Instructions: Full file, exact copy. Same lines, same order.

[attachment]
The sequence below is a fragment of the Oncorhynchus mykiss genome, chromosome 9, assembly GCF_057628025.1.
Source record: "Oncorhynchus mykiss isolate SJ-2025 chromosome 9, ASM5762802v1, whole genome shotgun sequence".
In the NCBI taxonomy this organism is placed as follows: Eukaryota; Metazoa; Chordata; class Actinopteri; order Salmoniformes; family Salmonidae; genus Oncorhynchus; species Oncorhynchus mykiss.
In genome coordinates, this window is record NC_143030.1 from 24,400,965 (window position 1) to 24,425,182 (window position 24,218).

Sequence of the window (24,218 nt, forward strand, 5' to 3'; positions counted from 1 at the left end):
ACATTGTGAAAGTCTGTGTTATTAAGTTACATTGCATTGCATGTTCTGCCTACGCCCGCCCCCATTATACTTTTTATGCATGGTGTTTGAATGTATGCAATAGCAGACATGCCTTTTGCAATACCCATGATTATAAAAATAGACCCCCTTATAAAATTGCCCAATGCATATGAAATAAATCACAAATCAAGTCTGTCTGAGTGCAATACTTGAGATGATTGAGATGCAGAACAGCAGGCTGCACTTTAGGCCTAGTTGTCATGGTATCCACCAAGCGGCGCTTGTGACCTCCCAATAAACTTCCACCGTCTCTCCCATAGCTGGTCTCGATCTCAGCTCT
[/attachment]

The sequence below is a fragment of the Oncorhynchus mykiss genome, chromosome 9, assembly GCF_057628025.1.
Source record: "Oncorhynchus mykiss isolate SJ-2025 chromosome 9, ASM5762802v1, whole genome shotgun sequence".
In the NCBI taxonomy this organism is placed as follows: Eukaryota; Metazoa; Chordata; class Actinopteri; order Salmoniformes; family Salmonidae; genus Oncorhynchus; species Oncorhynchus mykiss.
In genome coordinates, this window is record NC_143030.1 from 24,400,965 (window position 1) to 24,425,182 (window position 24,218).

Sequence of the window (24,218 nt, forward strand, 5' to 3'; positions counted from 1 at the left end):
ACATTGTGAAAGTCTGTGTTATTAAGTTACATTGCATTGCATGTTCTGCCTACGCCCGCCCCCATTATACTTTTTATGCATGGTGTTTGAATGTATGCAATAGCAGACATGCCTTTTGCAATACCCATGATTATAAAAATAGACCCCCTTATAAAATTGCCCAATGCATATGAAATAAATCACAAATCAAGTCTGTCTGAGTGCAATACTTGAGATGATTGAGATGCAGAACAGCAGGCTGCACTTTAGGCCTAGTTGTCATGGTATCCACCAAGCGGCGCTTGTGACCTCCCAATAAACTTCCACCGTCTCTCCCATAGCTGGTCTCGATCTCAGCTCT